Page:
Family Tradition


Peter Page and his oversize, steam-engine spanners

‘The Moon and The Sledgehammer’, an independent film made in 1970, has achieved near cult status amongst an unlikely pairing of steam and movie buffs.

Created by the talented film maker Philip Trevelyan this is a documentary about the Page family of East Sussex, England. The elderly father, two sons and two daughters live in a cottage in the middle of a wood. They have no electricity and no running water. They are as far as can be, self-sufficient – except they don’t recognise the term; for them this is the only life they know.

Mr. Page greets the morning birds…

Peter and Jim are the two sons of the colourful Mr.Page. They are intuitive engineers who take on any project set before them, from re-tubing a steam engine boiler to grinding a crankshaft, to pouring and scraping bearings. They use machine tools of considerable size and antiquity which are scattered throughout the woods, protected by corrugated iron roofs and driven by antediluvian stationary engines. Their levels of skill and craftsmanship are outstanding.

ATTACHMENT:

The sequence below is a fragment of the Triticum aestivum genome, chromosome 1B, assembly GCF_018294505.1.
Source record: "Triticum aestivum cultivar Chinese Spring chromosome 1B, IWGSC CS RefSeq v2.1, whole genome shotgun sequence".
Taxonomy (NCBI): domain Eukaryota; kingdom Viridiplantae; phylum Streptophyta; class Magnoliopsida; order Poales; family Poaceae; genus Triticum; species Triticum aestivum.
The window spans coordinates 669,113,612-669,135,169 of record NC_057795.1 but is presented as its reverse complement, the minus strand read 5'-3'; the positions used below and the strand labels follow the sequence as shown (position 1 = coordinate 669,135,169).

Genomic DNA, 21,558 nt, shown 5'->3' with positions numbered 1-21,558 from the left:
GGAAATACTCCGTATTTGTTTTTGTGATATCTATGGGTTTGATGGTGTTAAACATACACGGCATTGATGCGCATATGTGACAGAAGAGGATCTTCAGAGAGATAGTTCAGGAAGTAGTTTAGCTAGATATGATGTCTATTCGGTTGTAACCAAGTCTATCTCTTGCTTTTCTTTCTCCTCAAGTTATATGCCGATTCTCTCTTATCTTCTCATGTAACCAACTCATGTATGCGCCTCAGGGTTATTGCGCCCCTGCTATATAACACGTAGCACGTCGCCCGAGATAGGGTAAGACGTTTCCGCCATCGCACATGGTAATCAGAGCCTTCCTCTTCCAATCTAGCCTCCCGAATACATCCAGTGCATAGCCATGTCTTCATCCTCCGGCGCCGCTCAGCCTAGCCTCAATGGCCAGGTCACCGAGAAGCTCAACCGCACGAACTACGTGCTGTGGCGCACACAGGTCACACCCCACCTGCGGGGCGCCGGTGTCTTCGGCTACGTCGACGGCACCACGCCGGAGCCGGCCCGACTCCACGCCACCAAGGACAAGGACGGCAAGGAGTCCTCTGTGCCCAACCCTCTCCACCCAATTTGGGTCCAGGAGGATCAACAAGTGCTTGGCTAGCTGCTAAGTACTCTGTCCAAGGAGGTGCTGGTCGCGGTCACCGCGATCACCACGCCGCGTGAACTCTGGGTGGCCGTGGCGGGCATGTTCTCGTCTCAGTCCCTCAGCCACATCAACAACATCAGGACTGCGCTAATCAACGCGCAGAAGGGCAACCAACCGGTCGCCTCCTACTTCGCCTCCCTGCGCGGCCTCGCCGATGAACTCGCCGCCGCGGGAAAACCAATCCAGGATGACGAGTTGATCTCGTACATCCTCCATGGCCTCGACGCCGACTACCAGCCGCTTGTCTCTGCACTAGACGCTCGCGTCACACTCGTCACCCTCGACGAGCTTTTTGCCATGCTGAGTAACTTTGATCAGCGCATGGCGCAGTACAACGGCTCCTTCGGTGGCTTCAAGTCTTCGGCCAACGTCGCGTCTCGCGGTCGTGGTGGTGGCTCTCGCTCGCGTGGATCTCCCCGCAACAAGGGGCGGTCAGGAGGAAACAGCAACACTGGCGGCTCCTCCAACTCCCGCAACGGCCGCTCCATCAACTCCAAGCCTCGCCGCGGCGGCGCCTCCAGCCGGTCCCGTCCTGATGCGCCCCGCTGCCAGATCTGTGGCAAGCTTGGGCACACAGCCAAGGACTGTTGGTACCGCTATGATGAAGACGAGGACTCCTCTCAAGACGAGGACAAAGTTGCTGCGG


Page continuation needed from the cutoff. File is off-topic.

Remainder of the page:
The sisters, Nancy and Kath are talented seamstresses, they keep house, and look after the poultry. They have strong and independent characters. They smoke continuously!

Nancy Page at her pump organ…

Mr.Page senior is nominally ‘in charge’. The movie centres upon the relationships between him and the siblings, and rather proves that ‘in charge’ is probably the wrong description. It is a remarkable film documenting a remarkably eccentric family. There are moments of poignancy, humour and profundity. Theirs is a mode of living few of us will ever be vouchsafed a glimpse of…I urge you to take this opportunity to see the film, for their way of life and habitation is sadly no more. Most of the cast have moved on to their rewards.

A website dedicated to the Page family, this movie, its making and its makers is to be found at

Posted on by Paul d'Orléans in Family Tradition, Tools Leave a comment